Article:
The Mpumalanga escarpment — where high lush cliffs abruptly pierce the hot red earth of the lowlands. It serves as a geo-physical symbol for the edge of the Southern African frontier. A collision point that has inspired countless folktales, has bore witness to centuries of epic warfare and the beginnings of the modern-day story of gold in South Africa.
Today, plantations of foreign trees blanket the landscape while mills churn steam as they pulp pine into paper.In the valleys below, gold mines that have been chiming steel against rock for over 100 years ring their ceaseless chorus. The surrounding terrain is littered with relics of another time — the remnants of a forgotten pre-colonial society and wild descendants of horses abandoned during a failed gold rush over a century ago. In recent times, there has been a mystical reimagining of the region as the site of the oldest civilisation on earth.
Mapalakata is a Bapedi word meaning ‘visitors’, that was used to describe Arab and Indian traders who moved through Southern Africa before the time of European colonisation. The word is not commonly used in the vocabulary of today. This selection of images looks at the transient nature of ‘visitors’ to the landscape.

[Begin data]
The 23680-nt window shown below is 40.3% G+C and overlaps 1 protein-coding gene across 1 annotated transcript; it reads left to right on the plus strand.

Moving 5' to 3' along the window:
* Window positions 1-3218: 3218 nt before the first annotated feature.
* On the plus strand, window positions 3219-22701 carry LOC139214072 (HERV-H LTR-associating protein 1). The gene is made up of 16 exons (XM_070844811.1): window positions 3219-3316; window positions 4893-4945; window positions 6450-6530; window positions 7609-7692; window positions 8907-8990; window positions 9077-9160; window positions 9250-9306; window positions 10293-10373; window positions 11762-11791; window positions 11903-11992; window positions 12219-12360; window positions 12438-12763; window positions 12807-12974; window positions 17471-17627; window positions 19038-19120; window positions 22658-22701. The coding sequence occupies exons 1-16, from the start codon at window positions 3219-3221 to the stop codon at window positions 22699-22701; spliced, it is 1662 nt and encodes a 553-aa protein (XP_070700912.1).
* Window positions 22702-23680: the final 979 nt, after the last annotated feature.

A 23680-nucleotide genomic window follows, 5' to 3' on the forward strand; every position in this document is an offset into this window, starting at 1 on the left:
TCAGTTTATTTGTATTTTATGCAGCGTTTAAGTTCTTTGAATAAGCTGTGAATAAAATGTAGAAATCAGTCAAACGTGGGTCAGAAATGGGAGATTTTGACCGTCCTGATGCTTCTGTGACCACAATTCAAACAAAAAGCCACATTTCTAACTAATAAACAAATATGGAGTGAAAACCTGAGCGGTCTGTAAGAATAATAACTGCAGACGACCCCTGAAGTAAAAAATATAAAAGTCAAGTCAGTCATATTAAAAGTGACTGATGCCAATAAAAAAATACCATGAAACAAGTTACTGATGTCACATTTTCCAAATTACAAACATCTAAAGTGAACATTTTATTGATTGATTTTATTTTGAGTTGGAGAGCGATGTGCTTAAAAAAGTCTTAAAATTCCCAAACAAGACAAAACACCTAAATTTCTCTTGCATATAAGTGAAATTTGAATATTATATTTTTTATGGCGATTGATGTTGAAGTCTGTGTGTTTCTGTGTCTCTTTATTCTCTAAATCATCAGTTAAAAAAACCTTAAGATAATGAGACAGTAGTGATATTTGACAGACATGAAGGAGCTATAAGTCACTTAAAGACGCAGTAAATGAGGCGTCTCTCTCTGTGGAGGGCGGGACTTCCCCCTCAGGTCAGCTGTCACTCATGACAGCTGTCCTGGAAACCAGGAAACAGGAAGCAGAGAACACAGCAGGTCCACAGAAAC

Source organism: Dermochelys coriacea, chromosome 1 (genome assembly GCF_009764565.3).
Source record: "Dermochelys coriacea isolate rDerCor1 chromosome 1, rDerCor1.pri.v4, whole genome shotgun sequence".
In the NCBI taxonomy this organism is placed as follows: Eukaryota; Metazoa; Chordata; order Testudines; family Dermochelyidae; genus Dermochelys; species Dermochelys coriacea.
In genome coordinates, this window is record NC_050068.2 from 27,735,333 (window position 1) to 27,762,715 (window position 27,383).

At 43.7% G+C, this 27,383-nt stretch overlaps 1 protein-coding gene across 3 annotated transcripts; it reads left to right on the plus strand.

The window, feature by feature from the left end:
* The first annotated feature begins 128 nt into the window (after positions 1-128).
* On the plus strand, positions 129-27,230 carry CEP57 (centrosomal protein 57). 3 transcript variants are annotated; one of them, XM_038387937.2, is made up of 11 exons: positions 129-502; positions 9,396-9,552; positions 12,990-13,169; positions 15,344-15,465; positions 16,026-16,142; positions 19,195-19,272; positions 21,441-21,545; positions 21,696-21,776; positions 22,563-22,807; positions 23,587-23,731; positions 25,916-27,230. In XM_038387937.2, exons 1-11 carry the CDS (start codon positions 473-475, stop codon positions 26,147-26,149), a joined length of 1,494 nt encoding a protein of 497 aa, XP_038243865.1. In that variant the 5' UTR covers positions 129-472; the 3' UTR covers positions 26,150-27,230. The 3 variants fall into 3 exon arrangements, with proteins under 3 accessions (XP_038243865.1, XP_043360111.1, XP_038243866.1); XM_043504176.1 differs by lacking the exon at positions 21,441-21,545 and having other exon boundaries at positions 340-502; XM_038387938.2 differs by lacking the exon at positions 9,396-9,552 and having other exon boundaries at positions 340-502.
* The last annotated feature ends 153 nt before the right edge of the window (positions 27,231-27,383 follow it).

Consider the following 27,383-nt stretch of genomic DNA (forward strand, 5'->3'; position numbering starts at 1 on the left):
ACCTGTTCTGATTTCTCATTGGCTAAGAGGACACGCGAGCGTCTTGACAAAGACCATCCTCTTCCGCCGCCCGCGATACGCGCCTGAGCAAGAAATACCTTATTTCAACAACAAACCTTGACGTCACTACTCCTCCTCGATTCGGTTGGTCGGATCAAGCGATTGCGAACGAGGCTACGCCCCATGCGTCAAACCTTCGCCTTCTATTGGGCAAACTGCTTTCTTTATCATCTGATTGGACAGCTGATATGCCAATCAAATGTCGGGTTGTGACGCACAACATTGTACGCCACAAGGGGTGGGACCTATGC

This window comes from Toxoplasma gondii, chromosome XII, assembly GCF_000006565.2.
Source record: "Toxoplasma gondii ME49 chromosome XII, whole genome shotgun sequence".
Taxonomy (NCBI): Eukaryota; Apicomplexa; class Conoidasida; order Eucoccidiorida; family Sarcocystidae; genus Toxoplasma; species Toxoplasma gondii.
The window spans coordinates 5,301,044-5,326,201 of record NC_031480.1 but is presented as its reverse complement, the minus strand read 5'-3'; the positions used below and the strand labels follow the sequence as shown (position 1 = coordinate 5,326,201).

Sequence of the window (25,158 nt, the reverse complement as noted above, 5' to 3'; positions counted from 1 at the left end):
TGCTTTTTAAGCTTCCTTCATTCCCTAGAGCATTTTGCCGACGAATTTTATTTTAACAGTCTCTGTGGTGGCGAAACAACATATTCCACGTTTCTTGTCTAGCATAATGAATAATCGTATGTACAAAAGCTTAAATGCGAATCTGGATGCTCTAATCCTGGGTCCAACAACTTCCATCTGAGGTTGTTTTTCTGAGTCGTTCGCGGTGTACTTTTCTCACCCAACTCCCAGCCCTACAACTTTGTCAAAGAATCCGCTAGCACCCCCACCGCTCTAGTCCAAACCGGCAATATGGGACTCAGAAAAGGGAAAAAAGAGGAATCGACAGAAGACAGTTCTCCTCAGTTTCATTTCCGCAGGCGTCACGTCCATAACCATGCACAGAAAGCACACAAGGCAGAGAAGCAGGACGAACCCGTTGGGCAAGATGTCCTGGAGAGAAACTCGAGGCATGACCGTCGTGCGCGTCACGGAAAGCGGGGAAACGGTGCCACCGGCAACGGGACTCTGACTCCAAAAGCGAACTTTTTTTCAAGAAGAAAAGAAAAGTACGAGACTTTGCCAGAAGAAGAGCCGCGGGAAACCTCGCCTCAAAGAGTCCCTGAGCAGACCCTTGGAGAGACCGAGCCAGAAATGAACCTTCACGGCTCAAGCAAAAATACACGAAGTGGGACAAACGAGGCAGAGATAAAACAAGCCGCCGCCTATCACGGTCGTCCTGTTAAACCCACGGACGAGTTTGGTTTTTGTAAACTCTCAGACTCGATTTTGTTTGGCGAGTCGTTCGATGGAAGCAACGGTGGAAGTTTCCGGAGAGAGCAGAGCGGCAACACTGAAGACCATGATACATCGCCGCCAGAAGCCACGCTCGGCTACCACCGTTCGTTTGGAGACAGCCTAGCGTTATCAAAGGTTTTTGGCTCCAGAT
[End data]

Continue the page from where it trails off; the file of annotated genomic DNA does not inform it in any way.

This body of work questions notions of truth in narrative as it pertains to the landscape. I attempt to draw attention to how the prevailing history of the region is continuously rewritten as dominant groups erase the narratives bound to their predecessors—each driven to occupy the space for the resources that it holds. ‘Truth’ is maintained by those who have the most power, and this power is always dependant on who controls the resources. It is this triangular relationship between truth, land and narrative that I wish to highlight via this selection of images from the body of work, “MAPALAKATA” — still in progress.